• The variable stepped thread pitch headless design allows for simplified insertion, provides compression, and reduces the risk of profile complications. (arthrex.com)
  • The objective of this study was to compare the Locking Compression Plate (LCP) with the more cost-effective straight-dynamic compression plate (DCP) and wave-DCPs by testing in vitro the effects of plate stiffness on different types of diaphyseal femur fractures (A, B, and C, according to AO classification). (hindawi.com)
  • 6. Berger-Groch J, Rupprecht M, Schoepper S, Schroeder M, Rueger JM, Hoffmann M. Five-Year Outcome Analysis of Intertrochanteric Femur Fractures: A Prospective Randomized Trial Comparing a 2-Screw and a Single-Screw Cephalomedullary Nail. (smith-nephew.com)
  • The use of bisphosphonates and glucocorticoids have also been associated with an increased rate of atypical femur fractures. (icjr.net)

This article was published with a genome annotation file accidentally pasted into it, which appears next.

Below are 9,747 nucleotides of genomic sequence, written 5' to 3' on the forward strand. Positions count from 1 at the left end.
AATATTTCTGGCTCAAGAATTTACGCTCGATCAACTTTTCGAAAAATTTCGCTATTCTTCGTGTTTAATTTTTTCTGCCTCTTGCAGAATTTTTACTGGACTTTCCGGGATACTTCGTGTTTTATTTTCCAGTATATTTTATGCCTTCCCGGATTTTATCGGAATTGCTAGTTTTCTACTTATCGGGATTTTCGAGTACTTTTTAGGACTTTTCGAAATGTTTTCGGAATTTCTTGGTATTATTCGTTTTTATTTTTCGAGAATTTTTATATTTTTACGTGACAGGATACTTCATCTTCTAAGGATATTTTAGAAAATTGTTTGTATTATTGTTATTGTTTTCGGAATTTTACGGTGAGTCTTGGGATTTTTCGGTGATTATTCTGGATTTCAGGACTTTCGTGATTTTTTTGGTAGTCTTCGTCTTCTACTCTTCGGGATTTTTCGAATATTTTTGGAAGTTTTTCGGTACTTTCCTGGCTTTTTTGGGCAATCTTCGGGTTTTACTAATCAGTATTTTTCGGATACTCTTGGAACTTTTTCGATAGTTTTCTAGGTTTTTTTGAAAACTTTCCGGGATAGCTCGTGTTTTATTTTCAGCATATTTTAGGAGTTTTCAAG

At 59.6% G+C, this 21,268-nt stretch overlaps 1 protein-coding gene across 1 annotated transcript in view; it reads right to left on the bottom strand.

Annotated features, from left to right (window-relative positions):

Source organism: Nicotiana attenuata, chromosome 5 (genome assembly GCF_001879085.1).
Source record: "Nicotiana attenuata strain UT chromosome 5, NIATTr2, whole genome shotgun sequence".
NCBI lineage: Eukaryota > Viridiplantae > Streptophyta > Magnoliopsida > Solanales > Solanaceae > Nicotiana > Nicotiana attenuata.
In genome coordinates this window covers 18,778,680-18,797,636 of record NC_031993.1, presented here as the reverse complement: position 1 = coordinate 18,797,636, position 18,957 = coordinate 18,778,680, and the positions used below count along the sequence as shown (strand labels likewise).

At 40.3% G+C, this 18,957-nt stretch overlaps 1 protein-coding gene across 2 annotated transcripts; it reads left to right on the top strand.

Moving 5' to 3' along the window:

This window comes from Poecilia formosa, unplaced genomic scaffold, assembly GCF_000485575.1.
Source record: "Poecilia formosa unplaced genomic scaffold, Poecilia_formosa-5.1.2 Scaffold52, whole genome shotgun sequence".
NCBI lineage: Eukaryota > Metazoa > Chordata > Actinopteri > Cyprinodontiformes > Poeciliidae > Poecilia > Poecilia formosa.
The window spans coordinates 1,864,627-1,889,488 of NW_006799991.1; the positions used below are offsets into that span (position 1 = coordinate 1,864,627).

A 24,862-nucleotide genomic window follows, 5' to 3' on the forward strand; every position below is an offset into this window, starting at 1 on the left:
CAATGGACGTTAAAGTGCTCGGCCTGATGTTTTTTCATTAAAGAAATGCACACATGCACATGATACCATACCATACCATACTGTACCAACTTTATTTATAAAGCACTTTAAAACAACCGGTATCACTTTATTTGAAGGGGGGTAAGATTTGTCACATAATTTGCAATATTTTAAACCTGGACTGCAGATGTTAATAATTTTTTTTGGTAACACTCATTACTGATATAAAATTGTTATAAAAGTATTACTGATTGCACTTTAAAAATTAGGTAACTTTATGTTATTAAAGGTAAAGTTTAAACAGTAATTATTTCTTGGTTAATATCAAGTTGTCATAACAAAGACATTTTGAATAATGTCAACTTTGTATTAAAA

• The use of an antegrade medullary reconstruction nail is an excellent option for treatment of subtrochanteric femur fractures. (icjr.net)
  • He underwent surgery on 13 November, during which four compression screws were inserted into the leg. (wikipedia.org)
  • The DCP, designed with oblong holes to provide interfragmentary compression when tightening the screws, was introduced in 1969 [ 1 ]. (hindawi.com)
  • When a bone splinters into multiple sections, the person may have screws or pins implanted to refasten the bone. (warlawgroup.com)
  • A parapatellar approach to the femur is used and the articular surface of the condyle is reconstructed with the use of compression screws to achieve anatomic fixation. (ovid.com)